You can use either � which is the average rate or how many successes per time

# You can use either ? which is the average rate or how

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Example 3.14The sirens, while perched on their aesthetically pleasing fjord, were beckoning for Odysseusto come hither. If it on average takes about 1 minute for a captain to navigate his boatstoward the sirens, what is the probability that Odysseus will steer his ship towards themafter 5 minutes?What is the probability that he takes at most 3 minutes?What is theprobability that it takes between 30 and 90 seconds? What is the probability it takes lessthan 300 seconds knowing it took more than 100 seconds?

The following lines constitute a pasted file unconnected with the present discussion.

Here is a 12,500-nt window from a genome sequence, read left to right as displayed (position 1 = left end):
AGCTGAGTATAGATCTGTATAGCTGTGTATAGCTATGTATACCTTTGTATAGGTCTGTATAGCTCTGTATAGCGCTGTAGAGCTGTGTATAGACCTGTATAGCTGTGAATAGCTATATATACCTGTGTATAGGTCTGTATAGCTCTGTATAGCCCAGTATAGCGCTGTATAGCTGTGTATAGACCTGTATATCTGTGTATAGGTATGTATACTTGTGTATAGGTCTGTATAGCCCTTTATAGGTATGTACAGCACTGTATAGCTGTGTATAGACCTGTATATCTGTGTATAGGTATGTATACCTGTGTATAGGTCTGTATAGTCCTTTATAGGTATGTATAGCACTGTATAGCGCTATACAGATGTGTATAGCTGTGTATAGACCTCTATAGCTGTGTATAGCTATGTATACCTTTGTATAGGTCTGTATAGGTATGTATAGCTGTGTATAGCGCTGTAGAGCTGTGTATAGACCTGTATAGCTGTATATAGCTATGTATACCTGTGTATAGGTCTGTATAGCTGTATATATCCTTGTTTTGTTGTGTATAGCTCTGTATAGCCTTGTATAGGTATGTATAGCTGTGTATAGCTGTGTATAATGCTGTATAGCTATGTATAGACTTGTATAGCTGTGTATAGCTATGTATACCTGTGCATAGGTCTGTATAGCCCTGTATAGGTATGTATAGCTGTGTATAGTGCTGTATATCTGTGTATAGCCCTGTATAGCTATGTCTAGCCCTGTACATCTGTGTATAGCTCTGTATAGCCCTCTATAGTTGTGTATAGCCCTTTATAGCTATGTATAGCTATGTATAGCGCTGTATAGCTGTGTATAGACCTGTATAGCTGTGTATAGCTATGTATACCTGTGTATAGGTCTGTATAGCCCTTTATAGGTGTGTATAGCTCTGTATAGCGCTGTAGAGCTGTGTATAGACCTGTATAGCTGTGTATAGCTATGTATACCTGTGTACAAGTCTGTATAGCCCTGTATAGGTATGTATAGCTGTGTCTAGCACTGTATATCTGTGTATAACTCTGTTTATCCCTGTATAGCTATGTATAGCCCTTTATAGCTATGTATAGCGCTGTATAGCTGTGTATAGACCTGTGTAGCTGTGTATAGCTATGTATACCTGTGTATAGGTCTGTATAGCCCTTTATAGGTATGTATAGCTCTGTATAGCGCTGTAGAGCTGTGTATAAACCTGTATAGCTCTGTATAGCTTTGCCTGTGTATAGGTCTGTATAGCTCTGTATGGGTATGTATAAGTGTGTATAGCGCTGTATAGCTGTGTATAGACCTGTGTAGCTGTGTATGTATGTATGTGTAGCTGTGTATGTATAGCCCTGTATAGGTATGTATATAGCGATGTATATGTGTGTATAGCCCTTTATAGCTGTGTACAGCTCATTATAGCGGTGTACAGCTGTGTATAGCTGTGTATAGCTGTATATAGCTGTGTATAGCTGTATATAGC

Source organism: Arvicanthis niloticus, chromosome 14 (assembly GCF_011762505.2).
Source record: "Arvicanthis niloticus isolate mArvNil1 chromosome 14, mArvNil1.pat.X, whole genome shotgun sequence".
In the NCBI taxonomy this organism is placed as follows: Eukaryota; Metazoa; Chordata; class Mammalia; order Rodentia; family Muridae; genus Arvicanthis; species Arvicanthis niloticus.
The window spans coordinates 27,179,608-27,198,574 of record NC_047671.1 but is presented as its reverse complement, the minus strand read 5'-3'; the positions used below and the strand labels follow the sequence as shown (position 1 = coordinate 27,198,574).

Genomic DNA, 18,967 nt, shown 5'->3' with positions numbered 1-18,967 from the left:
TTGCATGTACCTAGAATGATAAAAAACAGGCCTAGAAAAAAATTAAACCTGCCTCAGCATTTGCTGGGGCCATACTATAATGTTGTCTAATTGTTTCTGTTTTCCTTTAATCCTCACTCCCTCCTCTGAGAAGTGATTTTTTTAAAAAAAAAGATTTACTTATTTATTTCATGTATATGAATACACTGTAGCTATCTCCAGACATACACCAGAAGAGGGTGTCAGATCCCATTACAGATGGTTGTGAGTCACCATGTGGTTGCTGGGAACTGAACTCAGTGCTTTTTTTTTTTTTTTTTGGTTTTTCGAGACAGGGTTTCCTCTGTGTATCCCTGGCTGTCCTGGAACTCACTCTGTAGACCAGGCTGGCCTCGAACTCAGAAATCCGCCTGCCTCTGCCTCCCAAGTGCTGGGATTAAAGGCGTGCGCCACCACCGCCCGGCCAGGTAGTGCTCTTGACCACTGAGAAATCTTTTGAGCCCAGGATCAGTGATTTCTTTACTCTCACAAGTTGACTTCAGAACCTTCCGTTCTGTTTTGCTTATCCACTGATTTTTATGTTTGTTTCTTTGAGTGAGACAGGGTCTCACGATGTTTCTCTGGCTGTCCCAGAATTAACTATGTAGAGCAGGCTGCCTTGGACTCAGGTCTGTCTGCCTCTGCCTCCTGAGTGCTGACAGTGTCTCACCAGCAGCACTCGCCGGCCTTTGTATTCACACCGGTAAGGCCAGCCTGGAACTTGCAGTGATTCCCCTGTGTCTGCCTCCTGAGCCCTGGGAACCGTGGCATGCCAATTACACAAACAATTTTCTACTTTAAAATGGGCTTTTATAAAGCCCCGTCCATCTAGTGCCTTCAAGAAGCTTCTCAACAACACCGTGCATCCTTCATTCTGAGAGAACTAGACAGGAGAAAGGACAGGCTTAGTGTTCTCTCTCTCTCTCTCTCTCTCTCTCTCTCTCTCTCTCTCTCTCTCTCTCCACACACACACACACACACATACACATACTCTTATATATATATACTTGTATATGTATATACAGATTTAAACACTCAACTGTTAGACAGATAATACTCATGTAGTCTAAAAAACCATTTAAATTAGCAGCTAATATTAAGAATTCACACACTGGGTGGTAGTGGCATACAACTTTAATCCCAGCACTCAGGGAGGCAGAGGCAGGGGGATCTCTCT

Example 3.15 Suppose the time it takes a puppy to run and get a ball, say T, follows an exponential distribution with a mean of 30 seconds. State the distribution and parameters of T. What is the probability that it takes the puppy more than 50 seconds to get the ball? Assuming independence, what is the probability that it takes the puppy less than 40 seconds to fetch each of the next 5 balls? What is the probability that it will take the puppy more than 45 seconds to get the ball knowing that it took the puppy longer than 20 seconds? The answers are .1889, . 736403 5 = .2166, and .4346 respectively. Example 3.16 You and 3 friends decide to drive from West Lafayette to Boston to watch the Patriots lose. The duration of a round trip, say D, has an exponential distribution with a rate of 1 trip per 20 hours. Find the following probabilities: D is at most 15 hours, D is between 15 and 25 hours, D exceeds 25 hours, and D is at most 40 given that it is more than 15. Lastly, calculate the mean and variance of D. .5276, .1859, .2865, .7135, 20, and 400 respectively 3.4 Poisson Processes For a specified event that occurs randomly in continuous time, an important application of prob- ability theory is in modeling the number of times such an event occurs. The following are several examples of such random phenomenon. The number of patients that arrive at a hospital emergency room. The number of customers that enter a particular bank. The number of accidents at an intersection. The number of alpha particles emitted by a radioactive substance. Consider an event that occurs randomly and homogenously in continuous time at an average rate of λ per unit of time. We will refer to the occurrence of the event as a success. If we begin counting successes at time 0, and, for each time, t 0, we let N(t) = the number of successes by time t ( t). Automatically, this implies that N(0) is 0. We say such a counting process is a
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